A unique X-ray laser innovation developed at the Department of Energy's SLAC National Accelerator Laboratory may make it easier and faster for scientists to fully map medically important proteins whose structures have remained stubbornly out of reach.
They include signaling proteins that are considered prime targets for drug design because they regulate our immune systems, moods, senses and other vital functions, as well as components of the body’s delicate protein-making machinery.
The innovation could also yield new information from hard-to-study samples in other fields, such as materials science and chemistry, in experiments at SLAC’s Linac Coherent Light Source (LCLS), a DOE Office of Science User Facility.
It involves hitting samples with pairs of precisely tuned X-ray laser pulses of different colors, or wavelengths. When the pulses hit at the same time, they can give scientists a more detailed 3-D view of the sample’s structure. When they hit one after the other – so the first pulse begins a reaction in the sample and the second captures an X-ray snapshot of the resulting changes – they can be used to study processes, such as the earliest steps of chemical reactions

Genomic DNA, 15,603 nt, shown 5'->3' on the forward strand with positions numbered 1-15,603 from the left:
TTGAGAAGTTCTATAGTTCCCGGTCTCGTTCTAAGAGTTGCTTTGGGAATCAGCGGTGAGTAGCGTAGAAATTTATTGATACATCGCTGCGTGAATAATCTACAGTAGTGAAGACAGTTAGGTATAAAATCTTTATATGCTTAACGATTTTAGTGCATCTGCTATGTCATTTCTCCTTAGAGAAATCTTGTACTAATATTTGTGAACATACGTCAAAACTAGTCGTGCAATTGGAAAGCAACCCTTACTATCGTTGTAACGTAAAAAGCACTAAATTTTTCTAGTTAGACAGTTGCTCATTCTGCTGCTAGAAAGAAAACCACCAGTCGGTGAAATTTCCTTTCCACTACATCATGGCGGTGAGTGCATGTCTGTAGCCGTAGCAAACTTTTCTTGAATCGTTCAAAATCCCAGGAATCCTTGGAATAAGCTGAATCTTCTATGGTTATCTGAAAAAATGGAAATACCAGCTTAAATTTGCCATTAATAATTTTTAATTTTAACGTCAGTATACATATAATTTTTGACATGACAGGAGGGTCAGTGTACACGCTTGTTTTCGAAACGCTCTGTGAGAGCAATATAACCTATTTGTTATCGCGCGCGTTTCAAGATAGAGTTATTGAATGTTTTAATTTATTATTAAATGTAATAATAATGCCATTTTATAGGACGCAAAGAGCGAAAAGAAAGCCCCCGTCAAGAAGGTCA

To achieve this, researchers incorporated a series of recent X-ray laser advances that are described in separate papers published Dec. 18 in Physical Review Letters and March 6 in Nature Communications.
“This is one of the most important developments to date in X-ray lasers. We hope to make use of this in the effort to revolutionize protein structural analysis using X-ray lasers,” said Soichi Wakatsuki, a professor of photon science at SLAC and of structural biology at the Stanford School of Medicine. “A lot of work went into developing this, and we weren’t sure at first whether it could be done.”
Crystallography: Building on Success
One important application will be in a new generation of LCLS experiments that use X-ray crystallography to determine protein structures that are difficult or impossible to obtain with previous methods.
X-ray crystallography has revealed the structures of more than 100,000 proteins since it came into use at synchrotron X-ray facilities decades ago. In this technique, X-rays strike crystallized proteins and produce diffraction patterns that can be analyzed to reconstruct a 3-D atomic structure.
One inherent problem with the technique is that the X-rays do not directly produce an image of the proteins; like a camera with a bright flash but no lens, detectors capture the intensity of the light but no recognizable image.
Scientists working at synchrotrons can get around this so-called “phase problem” by adding metals to samples. The metals serve as location-finding beacons within the molecule that allow scientists to extract its full structure with complex analysis tools. Synchrotron researchers also hit crystallized proteins with X-rays of different colors to produce separate sets of diffraction patterns that together reveal the full 3-D structure – akin to slightly different, coupled images viewed through 3-D glasses.
Faster Structural Analysis